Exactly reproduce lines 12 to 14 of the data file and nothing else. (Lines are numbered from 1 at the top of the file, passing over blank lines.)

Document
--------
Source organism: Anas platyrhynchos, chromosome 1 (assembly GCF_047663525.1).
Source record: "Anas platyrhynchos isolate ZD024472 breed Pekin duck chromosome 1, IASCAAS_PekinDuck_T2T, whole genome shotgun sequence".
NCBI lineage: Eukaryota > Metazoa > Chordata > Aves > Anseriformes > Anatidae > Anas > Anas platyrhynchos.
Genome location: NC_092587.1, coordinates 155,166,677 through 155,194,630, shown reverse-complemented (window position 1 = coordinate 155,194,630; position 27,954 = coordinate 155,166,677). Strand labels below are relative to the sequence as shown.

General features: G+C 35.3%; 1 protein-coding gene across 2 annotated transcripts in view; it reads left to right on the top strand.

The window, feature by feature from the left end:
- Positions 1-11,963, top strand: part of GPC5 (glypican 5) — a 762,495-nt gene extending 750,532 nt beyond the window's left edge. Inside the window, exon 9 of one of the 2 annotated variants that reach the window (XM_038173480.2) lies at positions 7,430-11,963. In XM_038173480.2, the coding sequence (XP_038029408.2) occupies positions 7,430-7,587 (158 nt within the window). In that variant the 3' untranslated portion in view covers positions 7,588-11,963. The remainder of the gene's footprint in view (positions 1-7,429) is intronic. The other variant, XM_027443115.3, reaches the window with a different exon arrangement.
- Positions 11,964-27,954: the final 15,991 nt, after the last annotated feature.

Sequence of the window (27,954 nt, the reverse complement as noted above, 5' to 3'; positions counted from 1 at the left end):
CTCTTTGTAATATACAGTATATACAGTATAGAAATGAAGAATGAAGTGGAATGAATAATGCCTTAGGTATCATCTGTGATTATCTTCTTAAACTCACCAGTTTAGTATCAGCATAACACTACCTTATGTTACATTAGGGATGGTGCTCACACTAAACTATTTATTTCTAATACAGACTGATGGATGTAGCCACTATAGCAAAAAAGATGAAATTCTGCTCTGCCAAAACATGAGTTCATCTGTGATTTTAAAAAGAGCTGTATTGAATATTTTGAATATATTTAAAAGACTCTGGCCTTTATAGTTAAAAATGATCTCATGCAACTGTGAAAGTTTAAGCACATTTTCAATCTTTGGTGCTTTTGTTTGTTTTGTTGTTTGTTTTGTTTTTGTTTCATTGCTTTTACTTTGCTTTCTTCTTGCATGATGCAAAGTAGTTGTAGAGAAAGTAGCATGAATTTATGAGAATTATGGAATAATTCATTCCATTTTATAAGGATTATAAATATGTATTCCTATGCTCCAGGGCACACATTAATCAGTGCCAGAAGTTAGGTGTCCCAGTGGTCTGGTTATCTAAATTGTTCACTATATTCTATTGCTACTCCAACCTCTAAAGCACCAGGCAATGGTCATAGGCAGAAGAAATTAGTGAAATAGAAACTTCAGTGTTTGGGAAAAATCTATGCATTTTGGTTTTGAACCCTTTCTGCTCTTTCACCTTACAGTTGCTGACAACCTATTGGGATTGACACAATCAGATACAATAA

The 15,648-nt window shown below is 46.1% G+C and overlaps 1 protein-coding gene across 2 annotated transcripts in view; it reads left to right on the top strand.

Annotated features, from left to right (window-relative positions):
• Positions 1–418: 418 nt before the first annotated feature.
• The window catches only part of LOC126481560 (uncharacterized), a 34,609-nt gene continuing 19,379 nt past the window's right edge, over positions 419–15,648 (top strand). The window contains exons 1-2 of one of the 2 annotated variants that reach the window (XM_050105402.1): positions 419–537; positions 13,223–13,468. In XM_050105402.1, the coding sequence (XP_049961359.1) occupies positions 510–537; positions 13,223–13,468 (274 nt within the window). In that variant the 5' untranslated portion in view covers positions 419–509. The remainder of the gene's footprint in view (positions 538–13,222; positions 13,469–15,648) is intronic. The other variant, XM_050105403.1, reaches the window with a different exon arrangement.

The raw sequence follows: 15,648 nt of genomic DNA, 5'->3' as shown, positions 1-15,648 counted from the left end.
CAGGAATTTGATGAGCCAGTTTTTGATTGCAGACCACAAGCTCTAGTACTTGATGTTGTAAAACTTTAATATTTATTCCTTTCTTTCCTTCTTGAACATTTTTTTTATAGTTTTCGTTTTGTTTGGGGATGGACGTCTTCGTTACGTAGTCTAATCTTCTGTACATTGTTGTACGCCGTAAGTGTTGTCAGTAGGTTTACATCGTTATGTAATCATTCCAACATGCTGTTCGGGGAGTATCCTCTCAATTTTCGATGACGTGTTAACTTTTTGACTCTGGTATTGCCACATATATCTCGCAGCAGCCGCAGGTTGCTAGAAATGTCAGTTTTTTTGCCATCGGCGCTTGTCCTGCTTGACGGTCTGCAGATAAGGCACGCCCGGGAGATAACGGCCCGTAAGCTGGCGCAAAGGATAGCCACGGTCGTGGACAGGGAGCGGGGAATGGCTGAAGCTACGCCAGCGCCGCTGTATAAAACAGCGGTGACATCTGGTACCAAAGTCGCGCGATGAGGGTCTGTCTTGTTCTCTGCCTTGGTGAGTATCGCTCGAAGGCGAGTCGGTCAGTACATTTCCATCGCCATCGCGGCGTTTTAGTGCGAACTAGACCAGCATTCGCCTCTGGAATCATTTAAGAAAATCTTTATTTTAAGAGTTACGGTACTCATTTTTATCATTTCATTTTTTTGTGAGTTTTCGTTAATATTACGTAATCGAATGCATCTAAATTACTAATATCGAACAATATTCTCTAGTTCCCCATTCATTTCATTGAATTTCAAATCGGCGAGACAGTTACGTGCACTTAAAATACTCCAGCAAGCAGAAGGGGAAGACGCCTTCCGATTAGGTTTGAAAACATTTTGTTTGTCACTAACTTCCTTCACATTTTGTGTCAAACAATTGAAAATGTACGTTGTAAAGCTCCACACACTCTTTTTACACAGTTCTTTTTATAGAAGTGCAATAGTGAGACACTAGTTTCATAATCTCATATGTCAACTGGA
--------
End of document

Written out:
Annotated features, from left to right (window-relative positions):
• Positions 1–418: 418 nt before the first annotated feature.
• The window catches only part of LOC126481560 (uncharacterized), a 34,609-nt gene continuing 19,379 nt past the window's right edge, over positions 419–15,648 (top strand). The window contains exons 1-2 of one of the 2 annotated variants that reach the window (XM_050105402.1): positions 419–537; positions 13,223–13,468. In XM_050105402.1, the coding sequence (XP_049961359.1) occupies positions 510–537; positions 13,223–13,468 (274 nt within the window). In that variant the 5' untranslated portion in view covers positions 419–509. The remainder of the gene's footprint in view (positions 538–13,222; positions 13,469–15,648) is intronic. The other variant, XM_050105403.1, reaches the window with a different exon arrangement.